Laharu composes the painting in registers, his favourite manner, the middle register being in full view and meant to be seen not as the upper storey of the house but as the courtyard to which the gate in the lower register leads. The dark, pyramidal, mountain-like forms set against the blue sky at the top are Laharu's stylised trees, each filled with discernibly lighter clusters of green. The patterning in the architectural decoration and on the tiled floor of the courtyard is delicately finished. 

Fig. 5. Krishna slaying Putana. School of Laharu, 1758. (Courtesy:Bhuri Singh Museum, Chamba)
Fig. 5. Krishna slaying Putana. School of Laharu, 1758 (Courtesy: Bhuri Singh Museum, Chamba)

A typical Laharu painting in an outdoor setting includes vibrant figures against a dull and flat background. Instead of resting on a solid plane, the figures appear to be floating against a flat monochromatic surface with no sense of an underlying depth. This strategy is especially useful in paintings that signify movement. In the painting ‘Krishna slaying the demon Dhenukasur’ (Fig. 6), as Krishna slams the donkey-demon on the ground, the gopas can be seen surrounding the combat scene. The women exhibit various expressions of wonder, dismay, worry, angst and joy, and their placement makes this painting exceptional. The figures of the gopas are scattered into three registerstop, centre and bottom. 

Fig. 6. Krishna slaying Dhenukasur. School of Laharu, 1758. (Courtesy: Bhuri Singh Museum, Chamba)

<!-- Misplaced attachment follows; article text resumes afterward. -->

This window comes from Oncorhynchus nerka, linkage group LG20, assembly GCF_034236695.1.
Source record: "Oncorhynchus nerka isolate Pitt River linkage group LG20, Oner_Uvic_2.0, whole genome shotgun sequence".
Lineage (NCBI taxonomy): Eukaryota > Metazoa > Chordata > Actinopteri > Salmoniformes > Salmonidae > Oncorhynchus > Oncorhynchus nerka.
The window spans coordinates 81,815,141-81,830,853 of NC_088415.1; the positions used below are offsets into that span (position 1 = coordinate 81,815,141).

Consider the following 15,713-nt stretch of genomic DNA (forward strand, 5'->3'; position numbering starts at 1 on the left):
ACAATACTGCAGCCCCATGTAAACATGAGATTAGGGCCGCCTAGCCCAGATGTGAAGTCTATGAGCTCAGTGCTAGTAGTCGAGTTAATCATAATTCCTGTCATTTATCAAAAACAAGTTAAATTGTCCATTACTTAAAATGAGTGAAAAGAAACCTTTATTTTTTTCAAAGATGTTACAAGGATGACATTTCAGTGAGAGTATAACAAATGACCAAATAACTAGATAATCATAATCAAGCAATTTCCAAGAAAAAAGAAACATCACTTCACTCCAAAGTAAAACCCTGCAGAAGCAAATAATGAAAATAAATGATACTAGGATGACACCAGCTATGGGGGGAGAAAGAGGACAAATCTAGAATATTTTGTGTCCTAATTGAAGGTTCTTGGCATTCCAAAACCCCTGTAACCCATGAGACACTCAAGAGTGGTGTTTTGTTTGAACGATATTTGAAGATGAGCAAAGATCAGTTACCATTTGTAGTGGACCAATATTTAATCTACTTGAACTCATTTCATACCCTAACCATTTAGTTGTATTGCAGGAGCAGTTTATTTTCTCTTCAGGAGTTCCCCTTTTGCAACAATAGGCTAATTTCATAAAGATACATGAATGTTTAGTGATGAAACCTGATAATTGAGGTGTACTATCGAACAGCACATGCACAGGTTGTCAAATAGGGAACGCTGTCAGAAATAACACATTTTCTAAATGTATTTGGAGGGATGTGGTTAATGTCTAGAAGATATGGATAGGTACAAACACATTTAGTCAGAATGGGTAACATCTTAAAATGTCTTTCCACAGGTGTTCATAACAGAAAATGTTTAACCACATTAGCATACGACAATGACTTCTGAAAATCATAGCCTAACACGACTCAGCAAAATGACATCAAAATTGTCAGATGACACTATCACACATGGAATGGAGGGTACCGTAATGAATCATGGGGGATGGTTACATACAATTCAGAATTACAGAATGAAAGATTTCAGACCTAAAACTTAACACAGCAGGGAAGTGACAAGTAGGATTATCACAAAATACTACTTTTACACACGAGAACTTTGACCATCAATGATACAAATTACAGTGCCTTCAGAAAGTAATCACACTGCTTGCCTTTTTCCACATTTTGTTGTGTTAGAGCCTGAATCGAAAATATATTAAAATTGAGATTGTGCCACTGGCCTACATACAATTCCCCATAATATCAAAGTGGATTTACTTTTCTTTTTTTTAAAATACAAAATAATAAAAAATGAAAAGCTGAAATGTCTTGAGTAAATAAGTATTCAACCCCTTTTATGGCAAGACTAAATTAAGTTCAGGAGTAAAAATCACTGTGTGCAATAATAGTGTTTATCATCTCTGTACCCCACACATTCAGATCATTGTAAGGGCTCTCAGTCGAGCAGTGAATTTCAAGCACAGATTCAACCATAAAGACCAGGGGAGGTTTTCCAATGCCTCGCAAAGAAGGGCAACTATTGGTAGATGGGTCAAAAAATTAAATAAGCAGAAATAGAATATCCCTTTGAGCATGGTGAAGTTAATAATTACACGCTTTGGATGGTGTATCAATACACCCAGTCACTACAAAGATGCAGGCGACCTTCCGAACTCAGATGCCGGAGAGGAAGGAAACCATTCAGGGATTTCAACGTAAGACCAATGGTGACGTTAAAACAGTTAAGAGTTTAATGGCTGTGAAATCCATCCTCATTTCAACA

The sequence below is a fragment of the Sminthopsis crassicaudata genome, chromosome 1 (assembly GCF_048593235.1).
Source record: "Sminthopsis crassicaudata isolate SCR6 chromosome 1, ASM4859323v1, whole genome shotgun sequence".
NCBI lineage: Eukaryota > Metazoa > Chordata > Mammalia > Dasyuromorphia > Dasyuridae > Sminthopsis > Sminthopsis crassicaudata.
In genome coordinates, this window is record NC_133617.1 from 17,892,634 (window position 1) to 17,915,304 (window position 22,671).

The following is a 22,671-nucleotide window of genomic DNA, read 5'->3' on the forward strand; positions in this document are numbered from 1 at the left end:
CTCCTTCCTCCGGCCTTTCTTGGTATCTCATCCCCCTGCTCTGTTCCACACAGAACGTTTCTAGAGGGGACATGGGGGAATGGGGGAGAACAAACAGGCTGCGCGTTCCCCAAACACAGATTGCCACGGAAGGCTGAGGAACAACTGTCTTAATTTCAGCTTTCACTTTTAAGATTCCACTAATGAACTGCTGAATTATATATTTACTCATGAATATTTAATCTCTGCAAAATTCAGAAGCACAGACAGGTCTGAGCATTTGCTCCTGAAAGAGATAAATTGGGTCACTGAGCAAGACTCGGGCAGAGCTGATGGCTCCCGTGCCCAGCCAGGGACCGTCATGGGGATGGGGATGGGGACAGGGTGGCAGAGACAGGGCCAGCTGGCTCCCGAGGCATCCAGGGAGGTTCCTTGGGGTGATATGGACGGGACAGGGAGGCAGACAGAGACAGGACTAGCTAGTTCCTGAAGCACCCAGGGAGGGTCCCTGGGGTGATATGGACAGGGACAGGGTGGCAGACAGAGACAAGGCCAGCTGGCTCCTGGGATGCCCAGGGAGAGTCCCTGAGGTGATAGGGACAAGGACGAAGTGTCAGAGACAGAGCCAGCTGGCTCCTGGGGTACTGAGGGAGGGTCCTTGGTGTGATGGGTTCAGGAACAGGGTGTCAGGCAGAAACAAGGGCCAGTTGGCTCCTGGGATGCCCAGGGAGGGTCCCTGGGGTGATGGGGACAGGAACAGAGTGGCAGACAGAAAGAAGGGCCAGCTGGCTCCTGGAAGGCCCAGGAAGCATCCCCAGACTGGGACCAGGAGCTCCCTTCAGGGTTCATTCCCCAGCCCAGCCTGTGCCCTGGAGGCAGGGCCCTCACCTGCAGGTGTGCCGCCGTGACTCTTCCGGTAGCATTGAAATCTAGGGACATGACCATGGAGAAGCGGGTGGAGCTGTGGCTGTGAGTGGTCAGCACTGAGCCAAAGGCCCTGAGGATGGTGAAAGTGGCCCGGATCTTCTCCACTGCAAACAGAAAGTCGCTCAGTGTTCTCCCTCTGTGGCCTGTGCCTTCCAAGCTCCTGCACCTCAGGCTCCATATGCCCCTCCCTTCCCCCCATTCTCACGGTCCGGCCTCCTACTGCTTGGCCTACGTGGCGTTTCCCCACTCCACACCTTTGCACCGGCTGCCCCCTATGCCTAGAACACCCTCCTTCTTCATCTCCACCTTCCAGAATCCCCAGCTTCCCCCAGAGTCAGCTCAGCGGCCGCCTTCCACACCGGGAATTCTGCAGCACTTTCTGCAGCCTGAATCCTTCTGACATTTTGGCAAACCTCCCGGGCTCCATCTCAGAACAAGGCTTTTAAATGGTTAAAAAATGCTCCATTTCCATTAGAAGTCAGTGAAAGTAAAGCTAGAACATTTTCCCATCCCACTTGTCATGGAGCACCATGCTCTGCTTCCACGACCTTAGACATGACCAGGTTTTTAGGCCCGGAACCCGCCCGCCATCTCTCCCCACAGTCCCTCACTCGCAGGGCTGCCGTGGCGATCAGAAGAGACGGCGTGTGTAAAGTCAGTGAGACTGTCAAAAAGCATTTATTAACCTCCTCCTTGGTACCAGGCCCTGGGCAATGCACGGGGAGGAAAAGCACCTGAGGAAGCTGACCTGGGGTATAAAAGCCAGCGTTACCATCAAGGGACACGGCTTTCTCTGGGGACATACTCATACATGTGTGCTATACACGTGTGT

Fig. 6. Krishna slaying Dhenukasur. School of Laharu, 1758 (Courtesy: Bhuri Singh Museum, Chamba)

Art critics suggest that Laharu’s comprehension of perspective without architectural settings is limited. If the figures placed in the bottom register are closer to the beholder than the ones on the top row, the relative proportions of the figures stand contradictory to the argument, as the figures in the top row are much larger. On the other hand, if it is to be considered that the lower gopas are younger in age to those at the top, this logic is defied by the size of the trees in the background, which makes the top-row gopas inhumanly gigantic. It seems that the artist attempted to fill up the empty space in the foreground at the last moment, resulting in the congested placement of the gopas in the lower register. The same problems are not noticed in Laharu's Devi Kothi murals, because the horizontal banner-like arrangement of panels, with figures overlapping each other, restricts experimentation. Although the figures in the mural panels are in rows and registers, they are devoid of perspective devices, which is why every figure appears to be equal in their respective scales.

Laharu, who gave Chamba painting its own distinct identity among the other Pahari schools, continues to inspire miniature painters till date. The present generation of Laharu’s family remains active as freelance artists in Chamba and shares strong stylistic similarities with his oeuvre.